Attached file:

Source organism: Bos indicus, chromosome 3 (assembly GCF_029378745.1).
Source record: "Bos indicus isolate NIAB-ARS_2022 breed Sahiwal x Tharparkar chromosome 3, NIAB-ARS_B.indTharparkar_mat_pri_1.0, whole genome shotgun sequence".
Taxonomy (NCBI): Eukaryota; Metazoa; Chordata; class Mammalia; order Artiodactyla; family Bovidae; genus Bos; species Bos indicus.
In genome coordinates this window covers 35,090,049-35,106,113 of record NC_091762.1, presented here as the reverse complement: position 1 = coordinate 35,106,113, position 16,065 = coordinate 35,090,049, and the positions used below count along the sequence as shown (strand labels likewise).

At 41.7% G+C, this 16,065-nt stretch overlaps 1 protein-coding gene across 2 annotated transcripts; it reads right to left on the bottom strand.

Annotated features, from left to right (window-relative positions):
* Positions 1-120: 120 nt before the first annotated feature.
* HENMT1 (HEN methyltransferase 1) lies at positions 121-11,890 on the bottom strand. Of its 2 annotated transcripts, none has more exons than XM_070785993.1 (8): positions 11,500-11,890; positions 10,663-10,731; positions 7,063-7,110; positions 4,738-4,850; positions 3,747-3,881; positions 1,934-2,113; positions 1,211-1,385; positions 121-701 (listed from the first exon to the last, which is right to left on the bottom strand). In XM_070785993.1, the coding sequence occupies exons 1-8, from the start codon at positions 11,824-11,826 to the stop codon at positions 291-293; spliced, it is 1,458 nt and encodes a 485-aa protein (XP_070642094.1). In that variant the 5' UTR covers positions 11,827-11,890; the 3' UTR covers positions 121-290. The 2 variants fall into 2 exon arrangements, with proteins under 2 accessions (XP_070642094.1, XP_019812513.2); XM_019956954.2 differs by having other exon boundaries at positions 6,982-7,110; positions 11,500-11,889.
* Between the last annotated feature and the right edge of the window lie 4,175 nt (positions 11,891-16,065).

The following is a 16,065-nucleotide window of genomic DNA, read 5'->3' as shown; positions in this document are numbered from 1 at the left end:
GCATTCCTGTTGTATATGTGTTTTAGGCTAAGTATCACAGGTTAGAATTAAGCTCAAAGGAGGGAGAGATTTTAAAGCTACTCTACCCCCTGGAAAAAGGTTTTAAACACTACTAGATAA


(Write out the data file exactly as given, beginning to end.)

Source organism: Bos indicus, chromosome 3 (assembly GCF_029378745.1).
Source record: "Bos indicus isolate NIAB-ARS_2022 breed Sahiwal x Tharparkar chromosome 3, NIAB-ARS_B.indTharparkar_mat_pri_1.0, whole genome shotgun sequence".
Taxonomy (NCBI): Eukaryota; Metazoa; Chordata; class Mammalia; order Artiodactyla; family Bovidae; genus Bos; species Bos indicus.
In genome coordinates this window covers 35,090,049-35,106,113 of record NC_091762.1, presented here as the reverse complement: position 1 = coordinate 35,106,113, position 16,065 = coordinate 35,090,049, and the positions used below count along the sequence as shown (strand labels likewise).

At 41.7% G+C, this 16,065-nt stretch overlaps 1 protein-coding gene across 2 annotated transcripts; it reads right to left on the bottom strand.

Annotated features, from left to right (window-relative positions):
* Positions 1-120: 120 nt before the first annotated feature.
* HENMT1 (HEN methyltransferase 1) lies at positions 121-11,890 on the bottom strand. Of its 2 annotated transcripts, none has more exons than XM_070785993.1 (8): positions 11,500-11,890; positions 10,663-10,731; positions 7,063-7,110; positions 4,738-4,850; positions 3,747-3,881; positions 1,934-2,113; positions 1,211-1,385; positions 121-701 (listed from the first exon to the last, which is right to left on the bottom strand). In XM_070785993.1, the coding sequence occupies exons 1-8, from the start codon at positions 11,824-11,826 to the stop codon at positions 291-293; spliced, it is 1,458 nt and encodes a 485-aa protein (XP_070642094.1). In that variant the 5' UTR covers positions 11,827-11,890; the 3' UTR covers positions 121-290. The 2 variants fall into 2 exon arrangements, with proteins under 2 accessions (XP_070642094.1, XP_019812513.2); XM_019956954.2 differs by having other exon boundaries at positions 6,982-7,110; positions 11,500-11,889.
* Between the last annotated feature and the right edge of the window lie 4,175 nt (positions 11,891-16,065).

The following is a 16,065-nucleotide window of genomic DNA, read 5'->3' as shown; positions in this document are numbered from 1 at the left end:
GCATTCCTGTTGTATATGTGTTTTAGGCTAAGTATCACAGGTTAGAATTAAGCTCAAAGGAGGGAGAGATTTTAAAGCTACTCTACCCCCTGGAAAAAGGTTTTAAACACTACTAGATAA